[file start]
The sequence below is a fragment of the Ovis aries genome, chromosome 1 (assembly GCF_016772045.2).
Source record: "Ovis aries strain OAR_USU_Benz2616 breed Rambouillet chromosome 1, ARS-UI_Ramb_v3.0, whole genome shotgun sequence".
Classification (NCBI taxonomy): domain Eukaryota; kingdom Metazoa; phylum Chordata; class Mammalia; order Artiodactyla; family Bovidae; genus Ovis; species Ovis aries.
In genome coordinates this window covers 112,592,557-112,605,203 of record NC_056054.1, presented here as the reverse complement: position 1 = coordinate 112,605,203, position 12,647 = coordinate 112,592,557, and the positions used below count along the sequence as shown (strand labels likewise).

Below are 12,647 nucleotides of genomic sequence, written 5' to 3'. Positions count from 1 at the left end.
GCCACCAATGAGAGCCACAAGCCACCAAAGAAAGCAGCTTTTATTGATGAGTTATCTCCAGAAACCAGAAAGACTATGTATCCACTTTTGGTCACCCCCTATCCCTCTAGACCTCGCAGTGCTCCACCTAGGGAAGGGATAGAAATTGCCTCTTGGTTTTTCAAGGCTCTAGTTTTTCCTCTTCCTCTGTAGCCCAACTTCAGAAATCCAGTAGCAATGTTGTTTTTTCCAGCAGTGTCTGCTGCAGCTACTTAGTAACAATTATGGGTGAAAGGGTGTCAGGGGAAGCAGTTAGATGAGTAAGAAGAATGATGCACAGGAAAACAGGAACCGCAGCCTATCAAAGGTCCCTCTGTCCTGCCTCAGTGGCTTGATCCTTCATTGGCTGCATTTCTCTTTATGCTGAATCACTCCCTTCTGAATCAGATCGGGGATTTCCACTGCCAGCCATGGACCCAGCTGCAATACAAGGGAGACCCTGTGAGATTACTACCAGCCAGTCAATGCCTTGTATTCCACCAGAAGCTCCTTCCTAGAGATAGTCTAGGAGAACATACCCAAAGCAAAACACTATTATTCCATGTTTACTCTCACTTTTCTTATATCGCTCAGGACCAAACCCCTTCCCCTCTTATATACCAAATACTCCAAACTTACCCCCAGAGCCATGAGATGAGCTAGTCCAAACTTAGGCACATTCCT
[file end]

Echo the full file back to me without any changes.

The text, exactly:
The sequence below is a fragment of the Ovis aries genome, chromosome 1 (assembly GCF_016772045.2).
Source record: "Ovis aries strain OAR_USU_Benz2616 breed Rambouillet chromosome 1, ARS-UI_Ramb_v3.0, whole genome shotgun sequence".
Classification (NCBI taxonomy): domain Eukaryota; kingdom Metazoa; phylum Chordata; class Mammalia; order Artiodactyla; family Bovidae; genus Ovis; species Ovis aries.
In genome coordinates this window covers 112,592,557-112,605,203 of record NC_056054.1, presented here as the reverse complement: position 1 = coordinate 112,605,203, position 12,647 = coordinate 112,592,557, and the positions used below count along the sequence as shown (strand labels likewise).

Below are 12,647 nucleotides of genomic sequence, written 5' to 3'. Positions count from 1 at the left end.
GCCACCAATGAGAGCCACAAGCCACCAAAGAAAGCAGCTTTTATTGATGAGTTATCTCCAGAAACCAGAAAGACTATGTATCCACTTTTGGTCACCCCCTATCCCTCTAGACCTCGCAGTGCTCCACCTAGGGAAGGGATAGAAATTGCCTCTTGGTTTTTCAAGGCTCTAGTTTTTCCTCTTCCTCTGTAGCCCAACTTCAGAAATCCAGTAGCAATGTTGTTTTTTCCAGCAGTGTCTGCTGCAGCTACTTAGTAACAATTATGGGTGAAAGGGTGTCAGGGGAAGCAGTTAGATGAGTAAGAAGAATGATGCACAGGAAAACAGGAACCGCAGCCTATCAAAGGTCCCTCTGTCCTGCCTCAGTGGCTTGATCCTTCATTGGCTGCATTTCTCTTTATGCTGAATCACTCCCTTCTGAATCAGATCGGGGATTTCCACTGCCAGCCATGGACCCAGCTGCAATACAAGGGAGACCCTGTGAGATTACTACCAGCCAGTCAATGCCTTGTATTCCACCAGAAGCTCCTTCCTAGAGATAGTCTAGGAGAACATACCCAAAGCAAAACACTATTATTCCATGTTTACTCTCACTTTTCTTATATCGCTCAGGACCAAACCCCTTCCCCTCTTATATACCAAATACTCCAAACTTACCCCCAGAGCCATGAGATGAGCTAGTCCAAACTTAGGCACATTCCT